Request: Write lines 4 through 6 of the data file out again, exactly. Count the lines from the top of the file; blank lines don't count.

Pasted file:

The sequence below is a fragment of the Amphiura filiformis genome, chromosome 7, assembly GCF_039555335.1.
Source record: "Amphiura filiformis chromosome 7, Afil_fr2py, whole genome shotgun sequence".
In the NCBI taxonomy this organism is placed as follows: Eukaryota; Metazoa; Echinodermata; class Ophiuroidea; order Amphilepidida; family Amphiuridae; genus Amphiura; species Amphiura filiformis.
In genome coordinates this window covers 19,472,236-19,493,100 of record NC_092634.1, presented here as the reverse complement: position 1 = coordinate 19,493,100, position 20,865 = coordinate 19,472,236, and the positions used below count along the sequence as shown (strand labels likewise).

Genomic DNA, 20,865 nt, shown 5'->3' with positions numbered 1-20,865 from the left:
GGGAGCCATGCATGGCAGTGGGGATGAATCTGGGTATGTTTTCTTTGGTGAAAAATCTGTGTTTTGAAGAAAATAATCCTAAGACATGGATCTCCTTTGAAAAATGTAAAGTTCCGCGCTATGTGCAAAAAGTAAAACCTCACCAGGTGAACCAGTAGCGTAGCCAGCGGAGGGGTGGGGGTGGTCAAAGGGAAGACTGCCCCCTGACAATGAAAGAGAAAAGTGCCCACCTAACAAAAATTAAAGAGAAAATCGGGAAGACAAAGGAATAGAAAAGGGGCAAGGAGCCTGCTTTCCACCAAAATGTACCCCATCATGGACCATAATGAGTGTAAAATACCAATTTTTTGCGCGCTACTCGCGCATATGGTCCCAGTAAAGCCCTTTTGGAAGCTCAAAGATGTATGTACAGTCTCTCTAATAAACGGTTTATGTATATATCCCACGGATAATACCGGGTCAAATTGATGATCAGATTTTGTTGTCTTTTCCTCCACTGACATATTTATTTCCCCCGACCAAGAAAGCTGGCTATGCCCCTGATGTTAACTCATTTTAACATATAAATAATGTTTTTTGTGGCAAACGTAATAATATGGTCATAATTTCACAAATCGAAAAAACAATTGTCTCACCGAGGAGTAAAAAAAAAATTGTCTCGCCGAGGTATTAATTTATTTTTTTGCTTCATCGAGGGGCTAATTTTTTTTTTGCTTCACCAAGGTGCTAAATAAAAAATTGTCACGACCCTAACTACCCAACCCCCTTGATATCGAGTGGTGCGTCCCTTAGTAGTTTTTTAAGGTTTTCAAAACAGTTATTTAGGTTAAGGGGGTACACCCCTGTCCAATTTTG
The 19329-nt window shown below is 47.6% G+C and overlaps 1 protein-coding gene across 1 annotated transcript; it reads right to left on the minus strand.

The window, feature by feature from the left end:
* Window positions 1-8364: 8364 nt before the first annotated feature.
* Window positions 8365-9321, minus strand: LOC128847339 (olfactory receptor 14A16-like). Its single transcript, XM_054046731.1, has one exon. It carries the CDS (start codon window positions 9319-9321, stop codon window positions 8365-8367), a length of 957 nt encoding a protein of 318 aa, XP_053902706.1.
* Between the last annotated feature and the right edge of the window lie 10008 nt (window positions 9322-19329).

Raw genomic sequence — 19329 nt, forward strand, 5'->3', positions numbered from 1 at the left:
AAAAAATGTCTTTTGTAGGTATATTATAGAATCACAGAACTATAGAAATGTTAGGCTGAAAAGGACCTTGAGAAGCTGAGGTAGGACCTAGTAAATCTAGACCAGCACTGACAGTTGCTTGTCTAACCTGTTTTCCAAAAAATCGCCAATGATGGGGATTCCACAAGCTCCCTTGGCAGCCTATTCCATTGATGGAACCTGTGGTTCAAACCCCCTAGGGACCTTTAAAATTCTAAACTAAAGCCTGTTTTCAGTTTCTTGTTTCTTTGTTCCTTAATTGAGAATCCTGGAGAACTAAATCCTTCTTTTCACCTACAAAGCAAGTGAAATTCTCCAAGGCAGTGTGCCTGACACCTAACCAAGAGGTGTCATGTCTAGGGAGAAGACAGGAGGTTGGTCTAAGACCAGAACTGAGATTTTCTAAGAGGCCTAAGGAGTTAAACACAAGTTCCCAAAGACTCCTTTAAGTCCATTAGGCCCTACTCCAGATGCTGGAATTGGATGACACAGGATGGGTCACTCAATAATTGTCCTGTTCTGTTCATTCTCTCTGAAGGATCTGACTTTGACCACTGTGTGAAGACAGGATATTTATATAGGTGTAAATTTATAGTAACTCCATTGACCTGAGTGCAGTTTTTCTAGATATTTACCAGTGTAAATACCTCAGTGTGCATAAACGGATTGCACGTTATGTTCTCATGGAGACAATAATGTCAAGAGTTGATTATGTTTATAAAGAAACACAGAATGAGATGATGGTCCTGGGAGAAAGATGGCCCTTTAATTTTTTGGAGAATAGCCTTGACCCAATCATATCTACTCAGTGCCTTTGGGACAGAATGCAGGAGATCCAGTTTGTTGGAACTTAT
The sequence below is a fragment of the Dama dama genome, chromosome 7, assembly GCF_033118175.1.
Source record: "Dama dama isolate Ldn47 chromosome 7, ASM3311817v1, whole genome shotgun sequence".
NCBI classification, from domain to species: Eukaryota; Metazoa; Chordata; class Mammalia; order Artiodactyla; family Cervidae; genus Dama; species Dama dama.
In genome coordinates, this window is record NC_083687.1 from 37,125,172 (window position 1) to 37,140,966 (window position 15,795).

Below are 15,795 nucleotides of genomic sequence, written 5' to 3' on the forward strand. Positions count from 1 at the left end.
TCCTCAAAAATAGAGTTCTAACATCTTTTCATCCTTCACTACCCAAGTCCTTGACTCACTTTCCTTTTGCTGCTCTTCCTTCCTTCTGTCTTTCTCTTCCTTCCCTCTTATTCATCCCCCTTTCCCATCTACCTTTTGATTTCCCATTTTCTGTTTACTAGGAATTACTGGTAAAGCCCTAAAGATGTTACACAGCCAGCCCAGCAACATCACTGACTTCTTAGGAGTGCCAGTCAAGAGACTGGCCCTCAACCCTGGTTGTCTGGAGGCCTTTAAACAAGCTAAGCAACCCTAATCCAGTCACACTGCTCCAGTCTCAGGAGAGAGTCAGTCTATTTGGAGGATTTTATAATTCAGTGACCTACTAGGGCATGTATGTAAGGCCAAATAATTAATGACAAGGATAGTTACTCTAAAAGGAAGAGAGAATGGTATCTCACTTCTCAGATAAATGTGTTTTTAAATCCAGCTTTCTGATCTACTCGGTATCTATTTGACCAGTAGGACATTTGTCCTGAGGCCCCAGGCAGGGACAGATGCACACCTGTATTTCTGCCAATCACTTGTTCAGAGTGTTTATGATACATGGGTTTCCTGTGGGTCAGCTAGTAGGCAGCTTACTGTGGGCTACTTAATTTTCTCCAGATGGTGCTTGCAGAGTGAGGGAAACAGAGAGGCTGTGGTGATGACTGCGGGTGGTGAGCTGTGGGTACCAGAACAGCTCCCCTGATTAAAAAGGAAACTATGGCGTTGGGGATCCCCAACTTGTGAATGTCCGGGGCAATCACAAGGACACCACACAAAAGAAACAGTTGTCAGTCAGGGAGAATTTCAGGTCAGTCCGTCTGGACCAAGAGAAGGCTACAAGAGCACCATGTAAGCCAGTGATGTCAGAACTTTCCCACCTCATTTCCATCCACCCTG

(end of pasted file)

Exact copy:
In genome coordinates this window covers 19,472,236-19,493,100 of record NC_092634.1, presented here as the reverse complement: position 1 = coordinate 19,493,100, position 20,865 = coordinate 19,472,236, and the positions used below count along the sequence as shown (strand labels likewise).

Genomic DNA, 20,865 nt, shown 5'->3' with positions numbered 1-20,865 from the left:
GGGAGCCATGCATGGCAGTGGGGATGAATCTGGGTATGTTTTCTTTGGTGAAAAATCTGTGTTTTGAAGAAAATAATCCTAAGACATGGATCTCCTTTGAAAAATGTAAAGTTCCGCGCTATGTGCAAAAAGTAAAACCTCACCAGGTGAACCAGTAGCGTAGCCAGCGGAGGGGTGGGGGTGGTCAAAGGGAAGACTGCCCCCTGACAATGAAAGAGAAAAGTGCCCACCTAACAAAAATTAAAGAGAAAATCGGGAAGACAAAGGAATAGAAAAGGGGCAAGGAGCCTGCTTTCCACCAAAATGTACCCCATCATGGACCATAATGAGTGTAAAATACCAATTTTTTGCGCGCTACTCGCGCATATGGTCCCAGTAAAGCCCTTTTGGAAGCTCAAAGATGTATGTACAGTCTCTCTAATAAACGGTTTATGTATATATCCCACGGATAATACCGGGTCAAATTGATGATCAGATTTTGTTGTCTTTTCCTCCACTGACATATTTATTTCCCCCGACCAAGAAAGCTGGCTATGCCCCTGATGTTAACTCATTTTAACATATAAATAATGTTTTTTGTGGCAAACGTAATAATATGGTCATAATTTCACAAATCGAAAAAACAATTGTCTCACCGAGGAGTAAAAAAAAAATTGTCTCGCCGAGGTATTAATTTATTTTTTTGCTTCATCGAGGGGCTAATTTTTTTTTTGCTTCACCAAGGTGCTAAATAAAAAATTGTCACGACCCTAACTACCCAACCCCCTTGATATCGAGTGGTGCGTCCCTTAGTAGTTTTTTAAGGTTTTCAAAACAGTTATTTAGGTTAAGGGGGTACACCCCTGTCCAATTTTG